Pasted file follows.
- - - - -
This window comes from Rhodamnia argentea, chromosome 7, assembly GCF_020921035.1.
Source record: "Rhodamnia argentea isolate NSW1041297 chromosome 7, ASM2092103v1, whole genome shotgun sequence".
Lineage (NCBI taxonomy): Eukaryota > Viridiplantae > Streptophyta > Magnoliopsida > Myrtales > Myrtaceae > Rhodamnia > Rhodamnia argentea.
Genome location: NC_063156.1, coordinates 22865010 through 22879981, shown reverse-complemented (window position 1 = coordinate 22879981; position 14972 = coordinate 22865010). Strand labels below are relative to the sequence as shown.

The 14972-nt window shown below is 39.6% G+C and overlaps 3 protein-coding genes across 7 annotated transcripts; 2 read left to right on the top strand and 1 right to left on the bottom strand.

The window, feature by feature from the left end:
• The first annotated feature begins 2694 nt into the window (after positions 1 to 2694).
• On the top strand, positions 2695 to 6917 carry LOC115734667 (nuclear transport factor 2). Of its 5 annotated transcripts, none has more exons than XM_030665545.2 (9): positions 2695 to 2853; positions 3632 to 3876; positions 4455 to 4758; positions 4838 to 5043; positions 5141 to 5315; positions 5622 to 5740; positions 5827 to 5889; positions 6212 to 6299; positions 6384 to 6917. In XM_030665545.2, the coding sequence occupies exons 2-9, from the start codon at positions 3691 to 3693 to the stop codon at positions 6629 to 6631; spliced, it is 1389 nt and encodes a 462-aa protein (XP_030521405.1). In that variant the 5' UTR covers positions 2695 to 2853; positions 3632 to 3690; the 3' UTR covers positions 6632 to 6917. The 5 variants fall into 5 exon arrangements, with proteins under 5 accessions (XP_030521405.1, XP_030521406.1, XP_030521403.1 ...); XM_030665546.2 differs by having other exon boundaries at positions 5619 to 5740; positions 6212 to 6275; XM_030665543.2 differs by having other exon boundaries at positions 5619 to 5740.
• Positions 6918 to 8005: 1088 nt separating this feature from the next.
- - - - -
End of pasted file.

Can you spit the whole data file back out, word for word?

This window comes from Rhodamnia argentea, chromosome 7, assembly GCF_020921035.1.
Source record: "Rhodamnia argentea isolate NSW1041297 chromosome 7, ASM2092103v1, whole genome shotgun sequence".
Lineage (NCBI taxonomy): Eukaryota > Viridiplantae > Streptophyta > Magnoliopsida > Myrtales > Myrtaceae > Rhodamnia > Rhodamnia argentea.
Genome location: NC_063156.1, coordinates 22865010 through 22879981, shown reverse-complemented (window position 1 = coordinate 22879981; position 14972 = coordinate 22865010). Strand labels below are relative to the sequence as shown.

The 14972-nt window shown below is 39.6% G+C and overlaps 3 protein-coding genes across 7 annotated transcripts; 2 read left to right on the top strand and 1 right to left on the bottom strand.

The window, feature by feature from the left end:
• The first annotated feature begins 2694 nt into the window (after positions 1 to 2694).
• On the top strand, positions 2695 to 6917 carry LOC115734667 (nuclear transport factor 2). Of its 5 annotated transcripts, none has more exons than XM_030665545.2 (9): positions 2695 to 2853; positions 3632 to 3876; positions 4455 to 4758; positions 4838 to 5043; positions 5141 to 5315; positions 5622 to 5740; positions 5827 to 5889; positions 6212 to 6299; positions 6384 to 6917. In XM_030665545.2, the coding sequence occupies exons 2-9, from the start codon at positions 3691 to 3693 to the stop codon at positions 6629 to 6631; spliced, it is 1389 nt and encodes a 462-aa protein (XP_030521405.1). In that variant the 5' UTR covers positions 2695 to 2853; positions 3632 to 3690; the 3' UTR covers positions 6632 to 6917. The 5 variants fall into 5 exon arrangements, with proteins under 5 accessions (XP_030521405.1, XP_030521406.1, XP_030521403.1 ...); XM_030665546.2 differs by having other exon boundaries at positions 5619 to 5740; positions 6212 to 6275; XM_030665543.2 differs by having other exon boundaries at positions 5619 to 5740.
• Positions 6918 to 8005: 1088 nt separating this feature from the next.